Friday, August 14, 2015

Record Plague Cases in Colorado Cause Concern

St. Sebastian's Chapel in Partenkirchen, Germany, with paintings representing the Black Death.  Photographed by me while visiting in May, 2013. Over one thousand bodies of plague victims were buried in unmarked graves in the church's cemetery.

As our visits to plague town in Germany two years ago showed us, the bubonic plague is no joke, and tens of thousands died in small German towns as well as cities- often in horrific agony. Many Americans seem content that the plague has long since died out and is only of historical interest, but they'd be mistaken. 

In fact, the plague is alive an well in these United States, especially here in Colorado where at least 16 cases and two deaths have been documented thus far this year. This is more cases than in the prior ten years. In Larimer County, 16 year old athlete Taylor Gaes died of plague in June, four days after showing symptoms on his birthday. Then, in Pueblo Country a man died after walking his dog on his own land - an apparent victim of flea bites from prairie dogs - a common but misnamed rodent in Colo.

A search of his property found plague -bearing fleas in a prairie dog colony that extended from his land to adjoining properties. Everyone was alerted by the Pueblo County Health Dept. within five miles.,

The increase in cases is being blamed in some quarters on the wet winter and wet spring - with much higher than normal rain totals across the Front Range.  As this has occurred, the rodent population - including squirrels, chipmunks, rats and rabbits has multiplied, as well as prairie dog numbers,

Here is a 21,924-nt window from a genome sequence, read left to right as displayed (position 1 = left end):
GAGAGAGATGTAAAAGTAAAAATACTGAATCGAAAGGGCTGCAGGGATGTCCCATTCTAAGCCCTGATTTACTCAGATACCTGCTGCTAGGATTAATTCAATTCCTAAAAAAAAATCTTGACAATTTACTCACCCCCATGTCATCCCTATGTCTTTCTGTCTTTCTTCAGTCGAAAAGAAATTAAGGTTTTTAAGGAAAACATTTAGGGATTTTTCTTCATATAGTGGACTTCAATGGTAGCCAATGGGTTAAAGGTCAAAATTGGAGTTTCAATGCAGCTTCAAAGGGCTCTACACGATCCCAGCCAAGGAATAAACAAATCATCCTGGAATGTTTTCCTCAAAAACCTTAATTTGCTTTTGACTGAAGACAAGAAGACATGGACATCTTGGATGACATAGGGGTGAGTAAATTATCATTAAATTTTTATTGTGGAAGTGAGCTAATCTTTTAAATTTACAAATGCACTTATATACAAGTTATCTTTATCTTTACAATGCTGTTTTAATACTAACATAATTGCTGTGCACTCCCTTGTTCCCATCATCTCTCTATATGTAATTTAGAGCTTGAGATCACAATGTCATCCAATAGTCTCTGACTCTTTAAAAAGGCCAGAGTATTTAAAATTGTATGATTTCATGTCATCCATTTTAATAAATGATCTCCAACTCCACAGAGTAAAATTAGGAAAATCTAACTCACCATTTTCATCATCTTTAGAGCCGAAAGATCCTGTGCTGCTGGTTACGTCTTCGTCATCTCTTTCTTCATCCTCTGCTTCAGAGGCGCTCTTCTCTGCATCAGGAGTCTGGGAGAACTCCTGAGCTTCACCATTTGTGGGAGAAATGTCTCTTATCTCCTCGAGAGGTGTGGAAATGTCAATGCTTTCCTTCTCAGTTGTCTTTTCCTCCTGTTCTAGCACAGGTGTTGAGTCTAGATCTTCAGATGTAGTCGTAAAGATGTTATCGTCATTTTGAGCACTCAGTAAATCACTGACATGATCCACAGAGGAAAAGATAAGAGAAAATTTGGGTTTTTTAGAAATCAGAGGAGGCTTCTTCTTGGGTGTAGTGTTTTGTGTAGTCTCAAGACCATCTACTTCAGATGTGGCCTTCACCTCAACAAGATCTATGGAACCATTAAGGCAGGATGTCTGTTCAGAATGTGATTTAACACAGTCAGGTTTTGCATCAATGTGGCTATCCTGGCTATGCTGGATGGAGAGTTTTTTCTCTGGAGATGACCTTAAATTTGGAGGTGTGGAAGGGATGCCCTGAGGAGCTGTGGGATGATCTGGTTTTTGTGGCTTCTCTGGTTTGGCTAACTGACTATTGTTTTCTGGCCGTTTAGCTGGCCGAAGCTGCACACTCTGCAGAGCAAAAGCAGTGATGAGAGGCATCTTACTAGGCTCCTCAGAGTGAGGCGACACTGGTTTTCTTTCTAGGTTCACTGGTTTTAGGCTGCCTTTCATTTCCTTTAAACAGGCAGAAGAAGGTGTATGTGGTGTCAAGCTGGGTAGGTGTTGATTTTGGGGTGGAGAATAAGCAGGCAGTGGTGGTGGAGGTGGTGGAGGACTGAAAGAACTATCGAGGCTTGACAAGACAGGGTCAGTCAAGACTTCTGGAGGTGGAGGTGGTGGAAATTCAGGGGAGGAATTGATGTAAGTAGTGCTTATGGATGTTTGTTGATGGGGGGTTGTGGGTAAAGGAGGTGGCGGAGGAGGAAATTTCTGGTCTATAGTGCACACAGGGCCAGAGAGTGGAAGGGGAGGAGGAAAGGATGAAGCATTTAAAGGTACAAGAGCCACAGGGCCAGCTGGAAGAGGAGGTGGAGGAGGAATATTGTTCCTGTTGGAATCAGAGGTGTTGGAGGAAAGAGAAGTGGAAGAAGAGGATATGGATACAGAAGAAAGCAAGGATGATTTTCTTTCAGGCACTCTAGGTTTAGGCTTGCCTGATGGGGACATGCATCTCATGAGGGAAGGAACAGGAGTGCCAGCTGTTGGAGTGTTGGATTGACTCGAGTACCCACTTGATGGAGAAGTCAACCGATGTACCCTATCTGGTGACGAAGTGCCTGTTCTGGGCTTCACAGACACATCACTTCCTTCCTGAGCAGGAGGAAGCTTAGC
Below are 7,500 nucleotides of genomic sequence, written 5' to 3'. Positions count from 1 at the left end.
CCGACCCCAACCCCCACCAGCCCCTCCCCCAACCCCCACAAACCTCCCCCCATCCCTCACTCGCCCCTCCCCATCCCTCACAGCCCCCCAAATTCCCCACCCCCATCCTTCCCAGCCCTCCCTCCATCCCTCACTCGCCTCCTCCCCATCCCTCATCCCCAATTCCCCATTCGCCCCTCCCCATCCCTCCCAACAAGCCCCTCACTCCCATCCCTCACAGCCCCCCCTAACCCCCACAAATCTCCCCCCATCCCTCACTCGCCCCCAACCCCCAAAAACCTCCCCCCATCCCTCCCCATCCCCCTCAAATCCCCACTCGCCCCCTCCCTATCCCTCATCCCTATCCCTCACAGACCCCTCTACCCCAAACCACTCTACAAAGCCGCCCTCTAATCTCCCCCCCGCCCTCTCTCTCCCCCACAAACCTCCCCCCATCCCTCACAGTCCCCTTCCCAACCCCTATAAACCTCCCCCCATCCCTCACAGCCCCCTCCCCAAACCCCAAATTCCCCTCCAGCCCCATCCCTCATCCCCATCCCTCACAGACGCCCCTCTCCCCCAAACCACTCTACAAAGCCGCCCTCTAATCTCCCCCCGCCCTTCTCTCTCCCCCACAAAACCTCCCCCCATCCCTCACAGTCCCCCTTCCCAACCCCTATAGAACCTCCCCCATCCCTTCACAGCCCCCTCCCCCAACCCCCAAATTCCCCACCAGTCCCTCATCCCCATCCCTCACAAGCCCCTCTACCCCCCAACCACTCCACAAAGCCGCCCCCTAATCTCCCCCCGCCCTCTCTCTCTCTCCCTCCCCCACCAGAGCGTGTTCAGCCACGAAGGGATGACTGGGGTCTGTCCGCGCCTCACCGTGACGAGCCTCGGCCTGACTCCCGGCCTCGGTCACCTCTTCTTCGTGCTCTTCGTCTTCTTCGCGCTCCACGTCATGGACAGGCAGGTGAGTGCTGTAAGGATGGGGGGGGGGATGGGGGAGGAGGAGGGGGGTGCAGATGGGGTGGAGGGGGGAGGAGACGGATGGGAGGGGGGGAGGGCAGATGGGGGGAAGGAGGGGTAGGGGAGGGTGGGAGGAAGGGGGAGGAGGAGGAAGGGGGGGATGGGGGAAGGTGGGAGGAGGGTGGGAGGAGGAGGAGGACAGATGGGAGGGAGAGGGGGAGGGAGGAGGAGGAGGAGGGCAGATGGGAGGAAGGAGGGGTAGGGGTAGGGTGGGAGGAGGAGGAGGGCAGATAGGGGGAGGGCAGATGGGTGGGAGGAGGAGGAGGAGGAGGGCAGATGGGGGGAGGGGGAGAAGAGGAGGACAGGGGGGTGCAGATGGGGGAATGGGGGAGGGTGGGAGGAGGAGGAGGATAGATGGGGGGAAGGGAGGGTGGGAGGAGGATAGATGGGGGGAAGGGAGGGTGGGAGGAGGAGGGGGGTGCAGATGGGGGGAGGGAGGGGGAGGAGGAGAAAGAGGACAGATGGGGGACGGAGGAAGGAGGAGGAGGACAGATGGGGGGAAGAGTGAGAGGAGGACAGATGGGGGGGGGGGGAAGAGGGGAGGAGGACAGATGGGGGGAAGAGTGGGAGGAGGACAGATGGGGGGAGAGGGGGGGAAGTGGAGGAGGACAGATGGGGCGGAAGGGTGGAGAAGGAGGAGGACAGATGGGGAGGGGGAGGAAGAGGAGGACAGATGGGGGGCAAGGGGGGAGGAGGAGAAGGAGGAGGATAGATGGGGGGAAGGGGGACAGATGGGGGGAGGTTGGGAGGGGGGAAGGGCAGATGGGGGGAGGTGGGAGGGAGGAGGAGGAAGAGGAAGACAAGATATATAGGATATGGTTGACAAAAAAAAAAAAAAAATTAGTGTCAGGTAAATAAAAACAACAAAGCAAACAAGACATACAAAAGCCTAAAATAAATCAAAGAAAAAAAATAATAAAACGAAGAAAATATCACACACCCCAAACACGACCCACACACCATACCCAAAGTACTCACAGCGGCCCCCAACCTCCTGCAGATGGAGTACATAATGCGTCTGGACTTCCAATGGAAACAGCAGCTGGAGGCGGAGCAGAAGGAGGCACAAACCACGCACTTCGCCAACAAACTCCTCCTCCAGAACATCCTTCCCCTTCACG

Pet owners are now being warned to treat their animals - cats and dogs - with a durable flea-killing gel and also to make use of flea collars.

Plague is believed to have arrived in North America in boats coming in to San Francisco from Asia around 1900.  This was during a worldwide outbreak that ravaged millions.  The infected rodents then carried it eastwards. In Colorado, the first reported case was observed near Telluride in 1941 and the disease is now permanently entrenched in the state.

The good news is that this terrible disease that once wiped out an estimated one third of Europe's population can now be successfully treated with antibiotics. But that is only if caught early and that means recognizing symptoms, including: high fever, headache, muscle aches and vomiting.  Any of these may appear two to six days after a flea bite.

Right now, we're all hoping it is soon brought under control - especially when one beholds many young kids out in front of their homes chasing small "bunny rabbits" across their lawns. (Our area is now dense with rabbits and one observes 10 -12 scampering around any given morning). 

Hopefully, parents will instruct them that it is very unwise to try to catch or touch those cute little bunnies - whose fleas maybe are not so cute!

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